Virtue – Charity
Charity is loving God as our beloved friend, because He loved us first. We also love other people because God loves them, and we desire that they reach heaven to be happy with God forever.
1. Understand Charity
What is Charity?
Charity and love are both words that describe this virtue which is the height of all the other virtues. We need both faith and trust in God in order to live good lives, however, love is the ultimate goal we were created for.
In heaven, we will no longer need faith or trust, because we will see God directly. But for all eternity we will live in God’s love and share that love with all the angels and saints.
In this life, we begin our relationship with God through the gift of baptism. By every single free decision during our lives, we cause this relationship to either decrease or increase, as we reject or respond to God’s love for us. In other words, until our last day on this earth, we will always be capable of loving more, by serving God and our neighbor.
From the Catechism
CCC 1844: By charity, we love God above all things and our neighbor as ourselves for love of God. Charity, the form of all the virtues, “binds everything together in perfect harmony” (Col 3:14).
The Virtue Lived – St. John the Apostle
St. John was born a few years after Jesus, around 6 AD in Galilee. His parents were Zebedee and Salome; his brother St. James was also an Apostle. They were a family of fishermen who lived on the Sea of Galilee, North of Jerusalem.
Chosen by Jesus as one of his twelve Apostles, St. John is often referred to as “the disciple whom Jesus loved.” He was privileged to join Jesus, with Peter and James, in a few of His most intimate moments, such as the Transfiguration and Jesus’ agony in the garden.
John is known for his close relationship with Jesus. He wasn’t afraid to love Him as both God and man, in a deeply passionate way. He laid on Jesus’ chest at the last supper, and despite the dangers, was present, alongside the Blessed Virgin Mary, at the foot of the cross.
He became the guardian of the Blessed Mother after Jesus’ death. Fittingly, he is the patron saint of loyalty, friendship, and love.
Besides writing one of the Gospels, and the Book of Revelation, St. John penned some of the Church’s most beautiful teachings on God’s love in his epistle:
Beloved, let us love one another, because love is of God; everyone who loves is begotten by God and knows God. Whoever is without love does not know God, for God is love. In this way the love of God was revealed to us: God sent his only Son into the world so that we might have life through him. In this is love: not that we have loved God, but that he loved us and sent his Son as expiation for our sins. Beloved, if God so loved us, we also must love one another. (1 Jn 4:7-11)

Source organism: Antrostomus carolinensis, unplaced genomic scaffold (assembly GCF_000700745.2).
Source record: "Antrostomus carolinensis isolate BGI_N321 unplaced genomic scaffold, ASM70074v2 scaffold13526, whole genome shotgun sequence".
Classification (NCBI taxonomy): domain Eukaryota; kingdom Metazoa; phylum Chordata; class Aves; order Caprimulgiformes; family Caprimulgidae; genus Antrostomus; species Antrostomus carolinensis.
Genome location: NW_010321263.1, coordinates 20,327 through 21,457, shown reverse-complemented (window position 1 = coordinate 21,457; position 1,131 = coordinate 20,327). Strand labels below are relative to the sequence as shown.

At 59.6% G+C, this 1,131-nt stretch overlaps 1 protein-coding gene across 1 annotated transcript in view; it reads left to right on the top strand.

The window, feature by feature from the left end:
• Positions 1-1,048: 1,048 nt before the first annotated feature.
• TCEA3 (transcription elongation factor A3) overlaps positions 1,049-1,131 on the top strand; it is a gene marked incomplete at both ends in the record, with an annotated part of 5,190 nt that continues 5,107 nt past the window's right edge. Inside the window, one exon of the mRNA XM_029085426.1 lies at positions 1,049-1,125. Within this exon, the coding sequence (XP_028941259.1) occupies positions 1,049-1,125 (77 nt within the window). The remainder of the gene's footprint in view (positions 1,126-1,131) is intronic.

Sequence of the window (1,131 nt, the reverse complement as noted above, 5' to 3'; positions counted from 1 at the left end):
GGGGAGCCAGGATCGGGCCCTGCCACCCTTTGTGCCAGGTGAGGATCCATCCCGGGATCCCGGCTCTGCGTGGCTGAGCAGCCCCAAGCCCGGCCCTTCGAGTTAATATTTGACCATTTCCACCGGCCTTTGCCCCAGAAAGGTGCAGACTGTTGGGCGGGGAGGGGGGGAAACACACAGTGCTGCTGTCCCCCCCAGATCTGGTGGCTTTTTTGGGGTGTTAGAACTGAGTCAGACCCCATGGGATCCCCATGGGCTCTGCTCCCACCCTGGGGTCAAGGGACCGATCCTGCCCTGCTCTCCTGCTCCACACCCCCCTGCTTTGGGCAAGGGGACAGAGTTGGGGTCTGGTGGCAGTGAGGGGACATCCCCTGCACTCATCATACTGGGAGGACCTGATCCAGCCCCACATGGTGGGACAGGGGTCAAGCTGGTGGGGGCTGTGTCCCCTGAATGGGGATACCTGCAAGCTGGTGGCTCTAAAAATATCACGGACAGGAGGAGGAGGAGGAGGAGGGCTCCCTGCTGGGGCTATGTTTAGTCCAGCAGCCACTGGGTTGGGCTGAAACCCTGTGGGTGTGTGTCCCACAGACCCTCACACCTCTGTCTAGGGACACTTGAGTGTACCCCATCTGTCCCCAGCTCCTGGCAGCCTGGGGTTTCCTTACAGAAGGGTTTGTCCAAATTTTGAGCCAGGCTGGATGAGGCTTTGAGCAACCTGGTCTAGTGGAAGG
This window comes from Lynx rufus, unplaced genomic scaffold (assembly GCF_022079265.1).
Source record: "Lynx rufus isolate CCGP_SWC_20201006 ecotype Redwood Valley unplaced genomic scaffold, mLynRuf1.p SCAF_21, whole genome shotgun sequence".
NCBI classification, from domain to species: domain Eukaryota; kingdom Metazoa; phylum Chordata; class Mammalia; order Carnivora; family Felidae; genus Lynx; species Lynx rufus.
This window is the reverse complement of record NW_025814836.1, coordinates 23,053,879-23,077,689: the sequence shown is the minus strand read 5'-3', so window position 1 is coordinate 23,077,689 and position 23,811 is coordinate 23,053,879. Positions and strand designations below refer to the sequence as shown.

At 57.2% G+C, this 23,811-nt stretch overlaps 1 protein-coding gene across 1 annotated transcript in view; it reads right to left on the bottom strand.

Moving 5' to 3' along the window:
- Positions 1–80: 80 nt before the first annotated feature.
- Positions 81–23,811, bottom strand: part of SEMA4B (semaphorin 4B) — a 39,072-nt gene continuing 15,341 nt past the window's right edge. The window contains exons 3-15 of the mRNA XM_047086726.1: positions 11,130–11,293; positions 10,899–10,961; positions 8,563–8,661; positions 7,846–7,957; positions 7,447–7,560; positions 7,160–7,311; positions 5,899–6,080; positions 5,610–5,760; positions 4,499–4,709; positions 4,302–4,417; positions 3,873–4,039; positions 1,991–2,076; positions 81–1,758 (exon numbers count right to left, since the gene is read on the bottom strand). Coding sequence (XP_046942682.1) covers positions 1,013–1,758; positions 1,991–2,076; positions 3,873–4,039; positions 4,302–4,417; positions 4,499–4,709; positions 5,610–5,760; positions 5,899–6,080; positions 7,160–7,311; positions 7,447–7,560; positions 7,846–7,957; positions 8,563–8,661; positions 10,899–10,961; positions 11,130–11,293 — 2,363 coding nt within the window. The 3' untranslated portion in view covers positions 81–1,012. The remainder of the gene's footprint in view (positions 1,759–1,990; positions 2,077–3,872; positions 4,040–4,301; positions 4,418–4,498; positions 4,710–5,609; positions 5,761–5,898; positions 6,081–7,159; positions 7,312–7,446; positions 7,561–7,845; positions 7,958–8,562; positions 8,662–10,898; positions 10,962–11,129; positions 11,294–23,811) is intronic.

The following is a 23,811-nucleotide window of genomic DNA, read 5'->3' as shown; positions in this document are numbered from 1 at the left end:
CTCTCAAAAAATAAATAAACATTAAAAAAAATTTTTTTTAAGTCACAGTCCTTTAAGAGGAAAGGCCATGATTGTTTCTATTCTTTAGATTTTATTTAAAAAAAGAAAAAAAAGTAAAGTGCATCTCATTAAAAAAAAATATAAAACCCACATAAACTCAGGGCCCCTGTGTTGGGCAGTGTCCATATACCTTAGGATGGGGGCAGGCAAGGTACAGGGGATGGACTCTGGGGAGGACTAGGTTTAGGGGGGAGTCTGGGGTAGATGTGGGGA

2. Virtue In My Life
Questions geared towards self knowledge and personal growth
- Who are the people I struggle with the most? What is it about them that makes it hard for me to get along with them?
- Am I able to forgive people’s faults and give them another chance?
- Am I ever mean to others? What is it that I’m trying to achieve when I deal with others unkindly?
- How do I hurt others the most: Is it physically, through my words, by lack of sharing, or even by not showing them that I care, etc.?
- Do I understand that it’s possible to feel bad about someone, and still act kindly towards them, out of love for Jesus?
- Who are my best friends? Why do I treat them differently than others?
- What is one of the best ways for me to support others? What are some traits of my personality that I can regularly share with my friends and family?
- Can I remember a time when I forgave someone? How did that make me feel?
- Have I ever gone out of my way to spend time with or support someone in need? How could I do this more often?
- Do I pray for others’ needs? Do I pray for everyone, or just for my friends and family?
- Do I ask God to help me treat others well? Especially those people that I struggle to get along with.
- Do I make sure to confess my sins of jealousy, or thinking and speaking ill of others?
- Do I regularly pray about the things that I struggle with, asking God to help me change?
3. Growing In Virtue
A Prayer for Virtue
Good Jesus, despite my sins, You want to be my friend. You give to everyone without judging or counting the cost. Give me a heart like Yours, willing to sacrifice myself for others as You did for me. Amen.
St. John the Apostles // Pray for us
Practical Tips for Living This Virtue
- To grow in love for God, we must grow to know Him. We cannot love that which we do not know.
- First, it is important to read the Word of God with regularity, especially Christ’s words in the Gospels, and to spend time meditating on what He wants to tell us today through His words.
- Second, we can grow to know Jesus by spending time in front of the Blessed Sacrament. In silent prayer, in His presence, He will teach you everything you need to know about Him and the world.